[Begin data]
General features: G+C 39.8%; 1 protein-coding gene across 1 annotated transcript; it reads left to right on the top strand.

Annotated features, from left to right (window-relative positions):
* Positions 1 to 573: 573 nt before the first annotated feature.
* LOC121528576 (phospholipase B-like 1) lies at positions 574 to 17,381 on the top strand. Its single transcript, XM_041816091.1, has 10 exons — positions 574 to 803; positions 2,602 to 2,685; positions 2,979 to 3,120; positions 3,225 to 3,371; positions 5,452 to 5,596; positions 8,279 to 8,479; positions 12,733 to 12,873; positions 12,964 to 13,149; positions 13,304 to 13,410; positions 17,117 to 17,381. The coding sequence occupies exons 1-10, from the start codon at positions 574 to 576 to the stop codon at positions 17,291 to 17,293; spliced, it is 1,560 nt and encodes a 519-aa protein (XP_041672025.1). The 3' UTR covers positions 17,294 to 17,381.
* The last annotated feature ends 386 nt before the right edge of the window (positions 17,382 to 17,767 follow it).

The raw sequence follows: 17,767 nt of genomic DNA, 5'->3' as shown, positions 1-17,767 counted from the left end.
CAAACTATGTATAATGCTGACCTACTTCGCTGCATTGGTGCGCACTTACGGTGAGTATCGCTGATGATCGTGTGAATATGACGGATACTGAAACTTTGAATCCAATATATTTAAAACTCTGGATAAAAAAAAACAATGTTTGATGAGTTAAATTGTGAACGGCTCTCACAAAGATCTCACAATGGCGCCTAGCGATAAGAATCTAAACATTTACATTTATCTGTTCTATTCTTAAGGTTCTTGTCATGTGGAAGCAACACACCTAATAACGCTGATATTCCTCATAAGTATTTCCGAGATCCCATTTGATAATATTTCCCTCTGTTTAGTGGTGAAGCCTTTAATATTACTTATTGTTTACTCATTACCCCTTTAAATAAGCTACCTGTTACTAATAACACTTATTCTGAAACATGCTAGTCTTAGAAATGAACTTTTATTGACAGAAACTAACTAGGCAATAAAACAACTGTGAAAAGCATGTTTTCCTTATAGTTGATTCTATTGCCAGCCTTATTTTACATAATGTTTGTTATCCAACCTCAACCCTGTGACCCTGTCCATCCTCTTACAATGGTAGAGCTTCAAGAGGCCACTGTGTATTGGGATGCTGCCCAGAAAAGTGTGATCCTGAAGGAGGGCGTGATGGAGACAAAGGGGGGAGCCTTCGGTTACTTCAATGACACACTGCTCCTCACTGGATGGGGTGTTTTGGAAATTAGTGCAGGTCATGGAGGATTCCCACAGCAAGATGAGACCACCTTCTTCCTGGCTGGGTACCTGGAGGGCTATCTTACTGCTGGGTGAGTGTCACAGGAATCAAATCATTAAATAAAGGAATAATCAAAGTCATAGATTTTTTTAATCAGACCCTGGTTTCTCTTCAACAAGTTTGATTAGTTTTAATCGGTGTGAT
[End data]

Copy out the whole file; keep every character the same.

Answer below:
General features: G+C 39.8%; 1 protein-coding gene across 1 annotated transcript; it reads left to right on the top strand.

Annotated features, from left to right (window-relative positions):
* Positions 1 to 573: 573 nt before the first annotated feature.
* LOC121528576 (phospholipase B-like 1) lies at positions 574 to 17,381 on the top strand. Its single transcript, XM_041816091.1, has 10 exons — positions 574 to 803; positions 2,602 to 2,685; positions 2,979 to 3,120; positions 3,225 to 3,371; positions 5,452 to 5,596; positions 8,279 to 8,479; positions 12,733 to 12,873; positions 12,964 to 13,149; positions 13,304 to 13,410; positions 17,117 to 17,381. The coding sequence occupies exons 1-10, from the start codon at positions 574 to 576 to the stop codon at positions 17,291 to 17,293; spliced, it is 1,560 nt and encodes a 519-aa protein (XP_041672025.1). The 3' UTR covers positions 17,294 to 17,381.
* The last annotated feature ends 386 nt before the right edge of the window (positions 17,382 to 17,767 follow it).

The raw sequence follows: 17,767 nt of genomic DNA, 5'->3' as shown, positions 1-17,767 counted from the left end.
CAAACTATGTATAATGCTGACCTACTTCGCTGCATTGGTGCGCACTTACGGTGAGTATCGCTGATGATCGTGTGAATATGACGGATACTGAAACTTTGAATCCAATATATTTAAAACTCTGGATAAAAAAAAACAATGTTTGATGAGTTAAATTGTGAACGGCTCTCACAAAGATCTCACAATGGCGCCTAGCGATAAGAATCTAAACATTTACATTTATCTGTTCTATTCTTAAGGTTCTTGTCATGTGGAAGCAACACACCTAATAACGCTGATATTCCTCATAAGTATTTCCGAGATCCCATTTGATAATATTTCCCTCTGTTTAGTGGTGAAGCCTTTAATATTACTTATTGTTTACTCATTACCCCTTTAAATAAGCTACCTGTTACTAATAACACTTATTCTGAAACATGCTAGTCTTAGAAATGAACTTTTATTGACAGAAACTAACTAGGCAATAAAACAACTGTGAAAAGCATGTTTTCCTTATAGTTGATTCTATTGCCAGCCTTATTTTACATAATGTTTGTTATCCAACCTCAACCCTGTGACCCTGTCCATCCTCTTACAATGGTAGAGCTTCAAGAGGCCACTGTGTATTGGGATGCTGCCCAGAAAAGTGTGATCCTGAAGGAGGGCGTGATGGAGACAAAGGGGGGAGCCTTCGGTTACTTCAATGACACACTGCTCCTCACTGGATGGGGTGTTTTGGAAATTAGTGCAGGTCATGGAGGATTCCCACAGCAAGATGAGACCACCTTCTTCCTGGCTGGGTACCTGGAGGGCTATCTTACTGCTGGGTGAGTGTCACAGGAATCAAATCATTAAATAAAGGAATAATCAAAGTCATAGATTTTTTTAATCAGACCCTGGTTTCTCTTCAACAAGTTTGATTAGTTTTAATCGGTGTGAT